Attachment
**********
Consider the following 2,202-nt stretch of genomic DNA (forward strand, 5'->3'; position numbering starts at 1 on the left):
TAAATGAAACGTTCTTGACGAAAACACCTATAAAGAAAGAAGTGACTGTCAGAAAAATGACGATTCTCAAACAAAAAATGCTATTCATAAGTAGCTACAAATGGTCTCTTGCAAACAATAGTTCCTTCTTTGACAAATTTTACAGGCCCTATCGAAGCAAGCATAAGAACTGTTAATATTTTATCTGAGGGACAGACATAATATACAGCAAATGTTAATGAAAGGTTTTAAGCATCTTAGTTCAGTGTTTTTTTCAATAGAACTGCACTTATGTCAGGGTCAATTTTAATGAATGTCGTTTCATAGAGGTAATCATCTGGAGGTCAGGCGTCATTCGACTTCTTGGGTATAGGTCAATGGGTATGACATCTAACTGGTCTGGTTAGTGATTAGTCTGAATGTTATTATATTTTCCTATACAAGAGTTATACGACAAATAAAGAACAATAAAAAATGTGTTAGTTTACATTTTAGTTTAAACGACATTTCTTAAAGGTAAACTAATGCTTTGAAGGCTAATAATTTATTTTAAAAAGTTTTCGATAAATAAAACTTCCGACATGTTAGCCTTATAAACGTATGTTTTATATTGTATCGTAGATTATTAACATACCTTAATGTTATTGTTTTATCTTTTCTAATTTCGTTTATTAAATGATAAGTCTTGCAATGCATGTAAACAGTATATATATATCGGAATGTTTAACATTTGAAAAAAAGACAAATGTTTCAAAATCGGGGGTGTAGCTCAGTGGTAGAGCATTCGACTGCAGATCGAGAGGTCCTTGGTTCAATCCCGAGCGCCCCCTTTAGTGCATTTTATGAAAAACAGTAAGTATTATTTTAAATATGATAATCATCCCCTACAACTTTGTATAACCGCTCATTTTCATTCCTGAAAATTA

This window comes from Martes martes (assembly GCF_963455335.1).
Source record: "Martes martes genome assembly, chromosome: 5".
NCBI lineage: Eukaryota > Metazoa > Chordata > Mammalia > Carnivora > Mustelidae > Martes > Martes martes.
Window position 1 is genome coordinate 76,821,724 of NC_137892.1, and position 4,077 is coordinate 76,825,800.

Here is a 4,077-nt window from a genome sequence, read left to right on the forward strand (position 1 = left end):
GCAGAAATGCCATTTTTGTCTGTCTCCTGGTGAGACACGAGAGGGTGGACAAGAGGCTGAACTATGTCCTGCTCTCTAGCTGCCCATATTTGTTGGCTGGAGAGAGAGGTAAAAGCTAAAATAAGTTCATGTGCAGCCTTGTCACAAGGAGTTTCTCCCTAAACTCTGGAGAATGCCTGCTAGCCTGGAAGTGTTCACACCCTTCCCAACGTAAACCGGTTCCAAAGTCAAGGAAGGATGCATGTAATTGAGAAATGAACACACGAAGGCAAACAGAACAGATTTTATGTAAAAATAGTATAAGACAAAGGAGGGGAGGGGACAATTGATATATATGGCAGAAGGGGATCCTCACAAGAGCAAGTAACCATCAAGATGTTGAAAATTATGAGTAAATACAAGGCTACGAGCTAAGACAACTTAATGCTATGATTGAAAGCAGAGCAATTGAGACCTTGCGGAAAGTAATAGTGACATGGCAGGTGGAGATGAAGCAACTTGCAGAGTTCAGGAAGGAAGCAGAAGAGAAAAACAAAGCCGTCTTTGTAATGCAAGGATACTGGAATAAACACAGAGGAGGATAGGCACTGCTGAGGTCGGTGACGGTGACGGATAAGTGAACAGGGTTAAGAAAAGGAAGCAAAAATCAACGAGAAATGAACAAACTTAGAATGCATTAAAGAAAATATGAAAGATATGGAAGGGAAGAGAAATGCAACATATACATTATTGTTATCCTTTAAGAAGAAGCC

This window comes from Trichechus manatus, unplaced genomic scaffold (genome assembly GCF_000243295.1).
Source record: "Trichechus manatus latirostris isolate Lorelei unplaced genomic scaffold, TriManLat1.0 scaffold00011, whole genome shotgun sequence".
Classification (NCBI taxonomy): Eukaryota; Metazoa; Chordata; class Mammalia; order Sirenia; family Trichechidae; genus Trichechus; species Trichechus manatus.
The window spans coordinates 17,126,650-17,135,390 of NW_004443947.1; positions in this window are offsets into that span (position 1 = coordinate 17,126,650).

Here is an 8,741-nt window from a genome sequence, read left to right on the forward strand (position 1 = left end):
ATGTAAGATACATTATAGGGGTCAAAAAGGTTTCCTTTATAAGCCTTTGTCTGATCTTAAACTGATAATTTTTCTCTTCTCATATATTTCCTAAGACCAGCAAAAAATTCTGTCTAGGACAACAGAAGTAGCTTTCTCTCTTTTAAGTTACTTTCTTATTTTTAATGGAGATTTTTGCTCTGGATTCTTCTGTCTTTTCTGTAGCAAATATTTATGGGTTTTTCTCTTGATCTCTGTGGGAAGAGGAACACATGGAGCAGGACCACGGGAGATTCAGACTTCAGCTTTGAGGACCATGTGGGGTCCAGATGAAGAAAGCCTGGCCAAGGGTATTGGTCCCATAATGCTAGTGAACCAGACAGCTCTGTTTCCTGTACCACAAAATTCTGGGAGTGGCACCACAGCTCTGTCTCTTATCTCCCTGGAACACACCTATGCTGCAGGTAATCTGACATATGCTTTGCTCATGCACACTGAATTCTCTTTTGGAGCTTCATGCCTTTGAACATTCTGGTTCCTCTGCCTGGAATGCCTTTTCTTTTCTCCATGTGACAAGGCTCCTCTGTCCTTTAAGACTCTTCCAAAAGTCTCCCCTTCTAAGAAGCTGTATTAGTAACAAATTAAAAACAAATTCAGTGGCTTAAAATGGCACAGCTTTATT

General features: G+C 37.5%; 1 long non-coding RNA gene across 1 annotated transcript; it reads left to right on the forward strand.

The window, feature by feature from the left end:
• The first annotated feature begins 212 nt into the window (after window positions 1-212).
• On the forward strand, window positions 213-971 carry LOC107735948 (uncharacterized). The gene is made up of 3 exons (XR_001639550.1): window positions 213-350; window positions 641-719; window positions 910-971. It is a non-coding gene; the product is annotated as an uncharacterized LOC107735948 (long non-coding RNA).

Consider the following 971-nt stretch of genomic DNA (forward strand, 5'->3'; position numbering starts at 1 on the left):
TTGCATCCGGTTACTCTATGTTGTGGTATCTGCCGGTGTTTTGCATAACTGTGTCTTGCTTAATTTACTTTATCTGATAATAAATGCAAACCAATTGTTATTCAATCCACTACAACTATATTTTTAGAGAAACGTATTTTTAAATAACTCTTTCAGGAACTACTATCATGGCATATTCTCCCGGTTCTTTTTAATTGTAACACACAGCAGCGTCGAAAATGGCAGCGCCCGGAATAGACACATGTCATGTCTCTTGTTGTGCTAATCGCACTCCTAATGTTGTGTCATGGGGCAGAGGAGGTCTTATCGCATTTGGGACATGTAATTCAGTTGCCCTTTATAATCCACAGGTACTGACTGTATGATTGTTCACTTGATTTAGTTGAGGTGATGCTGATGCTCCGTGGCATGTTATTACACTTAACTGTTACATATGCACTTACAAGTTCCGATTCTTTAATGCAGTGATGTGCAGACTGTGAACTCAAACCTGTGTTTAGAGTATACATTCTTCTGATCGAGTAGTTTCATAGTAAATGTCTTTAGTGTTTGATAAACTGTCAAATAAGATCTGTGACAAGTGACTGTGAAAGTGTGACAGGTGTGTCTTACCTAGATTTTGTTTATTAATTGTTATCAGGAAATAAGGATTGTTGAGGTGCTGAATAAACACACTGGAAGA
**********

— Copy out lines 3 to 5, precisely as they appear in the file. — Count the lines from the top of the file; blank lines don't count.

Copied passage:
This window comes from Martes martes (assembly GCF_963455335.1).
Source record: "Martes martes genome assembly, chromosome: 5".
NCBI lineage: Eukaryota > Metazoa > Chordata > Mammalia > Carnivora > Mustelidae > Martes > Martes martes.